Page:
Thursday, 22 November 2012

Kumara with Fish, Coconut & Curry Leaves

Although I prefer vegetarian, I'll happily eat small amounts of meat at times, particularly fish and seafood; the curry below is one where the fish takes a back seat in the dish but interesting textures and flavours shine through. I really wanted to create something using curry leaves, which I've used before, in a tamarind and prune chutney I developed (puliyini); I thought it would be interesting to use them more now that they're available fresh and cheaply from Indian food stockists. Not to be confused with the spice, or the herb of the same name of course. 
Because curry leaves have quite a soft texture they don't have to be discarded from the dish when cooked - apparently they're good for digestion as well as a few other ailments, and the texture isn't at all unpleasant (see note below for more information).

 Kumara with Fish, Coconut & Curry Leaves

The star of this dish is the kumara (sweet potato) and the curry leaves, not the relatively small quantity of fish. It does add to the balance of the dish however, without taking over.
Serves  4, or 6 if served with other curries.
*Curry leaves don’t taste anything like the spice of the same name; in fact they are from a tree belonging to the citrus family and have a mildly citrus, nutty flavour when fried in oil. There is no need to discard them when cooked as they contain medicinal properties and are not at all unpleasant in texture. As you would expect, fresh leaves are much more flavourful than dried.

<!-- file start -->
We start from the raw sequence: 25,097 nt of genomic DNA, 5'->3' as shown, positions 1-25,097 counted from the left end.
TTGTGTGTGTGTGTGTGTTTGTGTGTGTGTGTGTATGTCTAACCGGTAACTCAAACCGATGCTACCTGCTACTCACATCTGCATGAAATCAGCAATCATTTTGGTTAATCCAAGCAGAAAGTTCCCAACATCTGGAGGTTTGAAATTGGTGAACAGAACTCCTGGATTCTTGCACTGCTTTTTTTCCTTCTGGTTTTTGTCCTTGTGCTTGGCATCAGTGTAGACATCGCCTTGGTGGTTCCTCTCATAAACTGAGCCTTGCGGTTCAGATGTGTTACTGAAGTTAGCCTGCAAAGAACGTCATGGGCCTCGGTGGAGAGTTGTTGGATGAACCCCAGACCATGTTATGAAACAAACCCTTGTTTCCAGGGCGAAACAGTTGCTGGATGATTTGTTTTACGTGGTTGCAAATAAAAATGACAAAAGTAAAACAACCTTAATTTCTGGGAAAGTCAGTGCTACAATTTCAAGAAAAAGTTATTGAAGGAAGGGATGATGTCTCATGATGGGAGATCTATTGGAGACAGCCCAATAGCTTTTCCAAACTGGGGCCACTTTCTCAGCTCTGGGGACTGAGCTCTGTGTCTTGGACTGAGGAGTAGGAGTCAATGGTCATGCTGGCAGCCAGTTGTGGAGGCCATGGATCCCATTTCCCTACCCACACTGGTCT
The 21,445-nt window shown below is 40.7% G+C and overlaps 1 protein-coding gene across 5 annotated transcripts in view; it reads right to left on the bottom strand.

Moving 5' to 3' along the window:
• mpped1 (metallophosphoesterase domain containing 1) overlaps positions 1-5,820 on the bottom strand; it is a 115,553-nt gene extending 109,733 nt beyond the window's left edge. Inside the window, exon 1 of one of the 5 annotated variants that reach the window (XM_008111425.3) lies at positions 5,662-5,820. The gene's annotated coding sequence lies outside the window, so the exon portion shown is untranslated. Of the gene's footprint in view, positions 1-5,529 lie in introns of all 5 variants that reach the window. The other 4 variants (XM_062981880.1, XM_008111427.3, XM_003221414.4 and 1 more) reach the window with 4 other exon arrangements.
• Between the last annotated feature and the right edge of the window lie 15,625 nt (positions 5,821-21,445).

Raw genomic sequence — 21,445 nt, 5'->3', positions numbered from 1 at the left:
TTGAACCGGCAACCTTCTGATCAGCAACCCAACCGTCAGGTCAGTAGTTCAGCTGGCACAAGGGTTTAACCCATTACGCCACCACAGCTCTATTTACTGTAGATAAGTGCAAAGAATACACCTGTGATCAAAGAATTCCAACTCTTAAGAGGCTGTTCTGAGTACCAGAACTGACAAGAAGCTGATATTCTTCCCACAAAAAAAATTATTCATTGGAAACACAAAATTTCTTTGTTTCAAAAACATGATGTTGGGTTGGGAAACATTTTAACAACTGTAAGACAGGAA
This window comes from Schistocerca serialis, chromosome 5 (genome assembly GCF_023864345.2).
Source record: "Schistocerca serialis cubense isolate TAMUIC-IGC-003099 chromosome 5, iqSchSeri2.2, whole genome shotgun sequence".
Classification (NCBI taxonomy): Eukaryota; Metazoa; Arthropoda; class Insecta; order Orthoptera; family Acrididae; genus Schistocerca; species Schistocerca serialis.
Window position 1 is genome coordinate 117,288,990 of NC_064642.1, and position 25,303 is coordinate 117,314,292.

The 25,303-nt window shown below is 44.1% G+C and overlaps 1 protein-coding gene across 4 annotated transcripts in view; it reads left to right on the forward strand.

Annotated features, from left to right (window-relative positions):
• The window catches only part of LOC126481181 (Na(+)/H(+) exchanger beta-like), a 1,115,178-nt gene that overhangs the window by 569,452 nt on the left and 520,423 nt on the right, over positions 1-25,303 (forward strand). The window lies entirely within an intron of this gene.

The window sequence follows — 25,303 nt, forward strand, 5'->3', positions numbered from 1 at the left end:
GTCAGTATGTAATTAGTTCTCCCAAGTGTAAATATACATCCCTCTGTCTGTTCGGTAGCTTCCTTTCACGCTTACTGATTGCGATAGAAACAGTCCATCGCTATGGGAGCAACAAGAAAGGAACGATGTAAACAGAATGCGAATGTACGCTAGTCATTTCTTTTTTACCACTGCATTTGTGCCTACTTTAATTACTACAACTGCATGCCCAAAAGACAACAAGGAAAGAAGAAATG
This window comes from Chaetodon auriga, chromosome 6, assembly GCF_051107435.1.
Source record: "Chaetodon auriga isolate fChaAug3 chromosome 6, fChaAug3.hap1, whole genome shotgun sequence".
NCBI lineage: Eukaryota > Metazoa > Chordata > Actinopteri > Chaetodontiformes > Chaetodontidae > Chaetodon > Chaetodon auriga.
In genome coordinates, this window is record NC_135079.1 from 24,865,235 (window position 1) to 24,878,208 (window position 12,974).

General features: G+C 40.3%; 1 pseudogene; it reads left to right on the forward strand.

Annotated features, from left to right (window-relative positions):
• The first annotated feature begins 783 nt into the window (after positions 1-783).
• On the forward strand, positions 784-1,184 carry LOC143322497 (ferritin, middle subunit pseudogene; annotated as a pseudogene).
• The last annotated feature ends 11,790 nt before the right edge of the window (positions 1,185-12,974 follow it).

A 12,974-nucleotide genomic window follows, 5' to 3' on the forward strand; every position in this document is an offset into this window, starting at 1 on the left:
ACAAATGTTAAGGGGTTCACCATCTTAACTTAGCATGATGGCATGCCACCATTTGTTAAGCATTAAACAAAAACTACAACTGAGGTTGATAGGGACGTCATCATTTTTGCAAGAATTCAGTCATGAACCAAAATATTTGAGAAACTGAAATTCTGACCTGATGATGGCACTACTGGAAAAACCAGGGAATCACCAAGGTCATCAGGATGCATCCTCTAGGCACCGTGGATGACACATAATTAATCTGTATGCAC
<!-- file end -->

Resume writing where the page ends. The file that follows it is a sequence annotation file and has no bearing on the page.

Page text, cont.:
500g red kumara
¾ cup loosely packed curry leaves*
¼ cup oil
1 Tbsp mustard seeds
1 tsp cumin seeds
2 tsp fresh grated ginger
 ½ - ¾ tsp chilli powder
  or 1 x 5cm long red chilli, seeded and chopped finely
1 tsp turmeric
2 tsp garum masala
1 ½ cups vegetable, fish or chicken stock (or water)
¼ cup tamarind paste
1 x 400g tin coconut cream
1 ½ tsp salt or to taste, & coarsely ground black pepper
1 red capsicum, seeded and diced
1 firm but ripe banana, peeled and diced 2cm
200 - 300g firm white fish fillet, diced 3cm
fresh coriander for garnish

Peel the kumara, cut into 2cm dice, and set aside. Strip the curry leaves from their stalks and set aside.
Heat the oil in a large frypan over medium-high heat, and stir in the mustard seeds. Cook until the seeds start to ‘pop’, then reduce heat immediately and stir in the curry leaves, cumin seeds, ginger, chilli powder or chilli, turmeric and garum masala.
Stir in the diced kumara then the water, and cook for five minutes, stirring.  Stir in the tamarind paste, coconut cream, salt, pepper and prepared red capsicum and cook, uncovered, for 15 minutes. Stir in the banana and simmer another 15 minutes or until the kumara is tender but not mushy.
Stir in the prepared fish and cook through, three – four minutes.
Serve the curry with plain or brown steamed rice, chutneys, plain yoghurt, and warm chapatis if wished. Garnish with finely chopped coriander.